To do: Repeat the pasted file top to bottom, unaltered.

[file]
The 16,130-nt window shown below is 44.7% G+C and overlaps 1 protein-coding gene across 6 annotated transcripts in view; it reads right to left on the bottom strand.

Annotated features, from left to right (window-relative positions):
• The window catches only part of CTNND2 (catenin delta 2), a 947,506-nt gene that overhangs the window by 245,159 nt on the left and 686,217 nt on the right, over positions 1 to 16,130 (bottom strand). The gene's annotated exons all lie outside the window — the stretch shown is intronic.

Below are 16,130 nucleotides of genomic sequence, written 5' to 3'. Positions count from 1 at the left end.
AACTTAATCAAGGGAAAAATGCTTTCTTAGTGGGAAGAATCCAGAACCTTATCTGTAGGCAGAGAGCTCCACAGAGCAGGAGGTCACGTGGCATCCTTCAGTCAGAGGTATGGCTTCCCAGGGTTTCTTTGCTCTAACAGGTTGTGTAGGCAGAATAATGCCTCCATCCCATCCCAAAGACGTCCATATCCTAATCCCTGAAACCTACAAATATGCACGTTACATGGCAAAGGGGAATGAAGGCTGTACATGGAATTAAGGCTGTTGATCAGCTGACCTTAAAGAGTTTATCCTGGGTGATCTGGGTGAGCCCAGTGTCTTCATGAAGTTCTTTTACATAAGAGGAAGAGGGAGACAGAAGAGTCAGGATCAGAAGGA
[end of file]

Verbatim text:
The 16,130-nt window shown below is 44.7% G+C and overlaps 1 protein-coding gene across 6 annotated transcripts in view; it reads right to left on the bottom strand.

Annotated features, from left to right (window-relative positions):
• The window catches only part of CTNND2 (catenin delta 2), a 947,506-nt gene that overhangs the window by 245,159 nt on the left and 686,217 nt on the right, over positions 1 to 16,130 (bottom strand). The gene's annotated exons all lie outside the window — the stretch shown is intronic.

Below are 16,130 nucleotides of genomic sequence, written 5' to 3'. Positions count from 1 at the left end.
AACTTAATCAAGGGAAAAATGCTTTCTTAGTGGGAAGAATCCAGAACCTTATCTGTAGGCAGAGAGCTCCACAGAGCAGGAGGTCACGTGGCATCCTTCAGTCAGAGGTATGGCTTCCCAGGGTTTCTTTGCTCTAACAGGTTGTGTAGGCAGAATAATGCCTCCATCCCATCCCAAAGACGTCCATATCCTAATCCCTGAAACCTACAAATATGCACGTTACATGGCAAAGGGGAATGAAGGCTGTACATGGAATTAAGGCTGTTGATCAGCTGACCTTAAAGAGTTTATCCTGGGTGATCTGGGTGAGCCCAGTGTCTTCATGAAGTTCTTTTACATAAGAGGAAGAGGGAGACAGAAGAGTCAGGATCAGAAGGA